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Friday, January 26, 2007

Donald Clark - Dumbness of Crowds - Hmmmm

I generally agree with what Donald has to say, but on this post, I think he's right about collaboration vs. independent work, but draws a bad conclusion: Donald Clark Plan B: Dumbness of Crowds.

First - I tend to agree with Donald that most Web 2.0 activities are more independent actions of individuals than true collaborative work (team work) on a work product.

But - I think Donald's missed the point that you can have independent activity that builds on itself to form a type of collaboration. This is true in most project teams. You don't have everyone work on the same part of the document at the same time. Rather, you divide the work, and bring it together.

Donald has missed some things. For example, he asserts - "Even Wikipedia is written by separate individuals, not collaborative groups." Okay, sure, there are individuals contributing to an article, but if several people edit the same article (such as the definition of eLearning 2.0), is that somehow not collaborative? I don't get it Donald?

Another quote from the post:
I’ve never really bought the idea that I’ll learn from a group of learners who know as little about the subject as me. I don’t force my twin son to learn
French from his equally poor French-speaking brother, and am now convinced that much of what passes for groupwork in primary and secondary school classrooms is just chaos.

Donald - do you think you'll learn French without speaking it with other people? Have you been in an MBA course that uses case studies? Yes, you do need intelligent individuals to discuss the case with. But, wow, I think you've really missed something.

I also wonder if Donald's bias is shared out there.

I'll be very curious to see if Nancy White or Stephen Downes respond to this. They'll likely be even more animated in their response.

5 comments:

Clive Shepherd said...

Donald may be drawing on David Freeman's provocative The Idiocy of Crowds, which I reviewed in my posting Me>We V We>Me (http://clive-shepherd.blogspot.com/2006/11/mewe-v-weme.html) back in Nov 2006. Although I think we should be cautious about embracing collaboration as 'always good', I'm broadly with you on this Tony.

Downes said...

I'm in broad agreement with Donald Clark's points, including the ones you take issue with.

First...

"Rather, you divide the work, and bring it together."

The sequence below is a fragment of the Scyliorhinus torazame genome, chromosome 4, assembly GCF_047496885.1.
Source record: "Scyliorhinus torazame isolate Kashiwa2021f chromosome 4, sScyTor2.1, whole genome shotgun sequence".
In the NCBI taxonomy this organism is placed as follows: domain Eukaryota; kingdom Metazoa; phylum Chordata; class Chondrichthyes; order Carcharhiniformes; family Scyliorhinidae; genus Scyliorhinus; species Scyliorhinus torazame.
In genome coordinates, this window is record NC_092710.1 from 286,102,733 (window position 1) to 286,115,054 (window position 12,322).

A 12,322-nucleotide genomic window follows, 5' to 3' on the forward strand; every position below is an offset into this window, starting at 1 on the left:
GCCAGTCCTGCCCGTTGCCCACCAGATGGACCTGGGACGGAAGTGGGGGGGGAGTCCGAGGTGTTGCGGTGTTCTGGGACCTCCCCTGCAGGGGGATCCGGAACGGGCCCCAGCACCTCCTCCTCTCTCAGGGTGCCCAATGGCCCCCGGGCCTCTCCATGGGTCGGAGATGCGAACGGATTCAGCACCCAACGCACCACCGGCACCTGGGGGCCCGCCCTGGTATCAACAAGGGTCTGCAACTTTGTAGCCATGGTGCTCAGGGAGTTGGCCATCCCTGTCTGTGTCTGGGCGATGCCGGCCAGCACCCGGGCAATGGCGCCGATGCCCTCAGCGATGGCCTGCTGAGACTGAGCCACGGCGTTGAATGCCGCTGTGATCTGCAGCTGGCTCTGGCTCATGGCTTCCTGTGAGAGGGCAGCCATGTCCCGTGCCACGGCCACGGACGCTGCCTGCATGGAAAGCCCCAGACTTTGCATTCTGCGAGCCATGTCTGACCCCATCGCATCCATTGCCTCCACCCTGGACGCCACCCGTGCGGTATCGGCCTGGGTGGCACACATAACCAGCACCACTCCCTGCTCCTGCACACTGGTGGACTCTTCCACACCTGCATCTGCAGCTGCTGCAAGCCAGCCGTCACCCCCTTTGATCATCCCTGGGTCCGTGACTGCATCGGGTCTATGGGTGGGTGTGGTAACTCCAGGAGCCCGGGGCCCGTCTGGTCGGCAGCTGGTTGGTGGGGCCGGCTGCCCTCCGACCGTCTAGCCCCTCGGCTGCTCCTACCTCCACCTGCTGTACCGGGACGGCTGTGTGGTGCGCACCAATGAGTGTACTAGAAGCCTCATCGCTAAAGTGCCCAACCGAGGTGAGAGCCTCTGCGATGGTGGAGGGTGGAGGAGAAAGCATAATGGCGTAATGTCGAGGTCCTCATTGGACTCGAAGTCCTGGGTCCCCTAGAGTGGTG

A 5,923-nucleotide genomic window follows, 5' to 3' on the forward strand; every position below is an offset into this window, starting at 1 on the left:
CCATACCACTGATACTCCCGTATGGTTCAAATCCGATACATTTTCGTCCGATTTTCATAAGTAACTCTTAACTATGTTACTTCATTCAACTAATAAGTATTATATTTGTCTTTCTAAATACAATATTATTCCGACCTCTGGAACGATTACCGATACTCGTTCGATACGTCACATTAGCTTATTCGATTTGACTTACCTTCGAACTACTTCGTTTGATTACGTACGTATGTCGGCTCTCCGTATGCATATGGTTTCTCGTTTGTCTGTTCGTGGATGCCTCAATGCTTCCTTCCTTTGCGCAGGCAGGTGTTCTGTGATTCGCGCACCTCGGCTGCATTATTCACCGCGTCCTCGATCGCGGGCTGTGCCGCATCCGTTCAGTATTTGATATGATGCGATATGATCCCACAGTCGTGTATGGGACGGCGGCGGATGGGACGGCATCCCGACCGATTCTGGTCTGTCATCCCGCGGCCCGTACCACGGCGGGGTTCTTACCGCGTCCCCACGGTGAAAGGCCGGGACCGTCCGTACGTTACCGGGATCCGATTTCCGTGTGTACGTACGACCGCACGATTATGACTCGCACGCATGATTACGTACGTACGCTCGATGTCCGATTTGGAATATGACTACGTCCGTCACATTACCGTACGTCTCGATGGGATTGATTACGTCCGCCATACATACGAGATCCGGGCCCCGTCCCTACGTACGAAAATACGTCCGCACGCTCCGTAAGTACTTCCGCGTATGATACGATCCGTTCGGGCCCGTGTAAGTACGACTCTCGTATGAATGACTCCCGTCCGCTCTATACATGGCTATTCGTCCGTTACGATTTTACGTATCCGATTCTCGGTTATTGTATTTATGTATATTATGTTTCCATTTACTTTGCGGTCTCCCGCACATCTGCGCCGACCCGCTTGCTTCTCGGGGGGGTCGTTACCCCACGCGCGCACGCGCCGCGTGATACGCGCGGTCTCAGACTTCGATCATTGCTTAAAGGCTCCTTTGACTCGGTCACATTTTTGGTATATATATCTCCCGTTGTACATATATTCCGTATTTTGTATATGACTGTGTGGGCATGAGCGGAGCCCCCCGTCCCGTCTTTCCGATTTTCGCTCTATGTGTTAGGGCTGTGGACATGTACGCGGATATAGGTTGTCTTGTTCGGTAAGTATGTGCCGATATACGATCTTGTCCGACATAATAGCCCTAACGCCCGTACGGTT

This model depends on some coordination to divide the work. The individuals doing the work are therefore not autonomous; at a minimum they have to do the part they're told to do.

This is not a network. It is a type of collaboraton (top down hierarchy collaboration).

"if several people edit the same article (such as the definition of eLearning 2.0), is that somehow not collaborative?"

No. Again, the difference is between co-ordinated activity and autonomous activity. This is what Clark was hitting on with each point.

"...do you think you'll learn French without speaking it with other people?"

That's not what he said. He was talking about two French-learners collaborating. He was not promoting some sort of isolationist alternative (why do people always assume the only alternative to collaboration is isolationism?).

A much better way to learn French is for a French-learner embed him or her self in a community of French speakers (and (what always seems to be the hard part) convince that community to continue speaking in French).

Notice how this creates connections, but preserves autonomy.

Placing two learners together like that is to manage their learning, and not very effectively (at a very minimum, there should be an actual French speaker there to help both learners as they founder).

"Have you been in an MBA course that uses case studies? Yes, you do need intelligent individuals to discuss the case with. But, wow, I think you've really missed something."

This needs to be explained. Is it not possible to understand a case study without being required to share your time with people who may or may not know what they're talking about?

Why can't a person learn hat is needed for an MBA by developing his or her own network, rather than working with some people assigned by an instructor?

"I also wonder if Donald's bias is shared out there."

Don't understand this. I didn't see any bias in the post, just an opinion.

Anonymous said...
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Tony Karrer said...

Stephen,

I must have misunderstood what Donald said. I would agree that it requires coordination to divide the work. To me that's collaboration. I took Donald to mean that he didn't believe that was collaboration. Did I miss something? You seem to say that in your suggestion that it is top-down hierarchy collaboration?

Unless I missed something - it would seem that Donald said that collaboration is often inefficient means of learning and doesn't really exist that often.

David Wilson said...

Tony - I agree with your interpretation. Here's my response.

David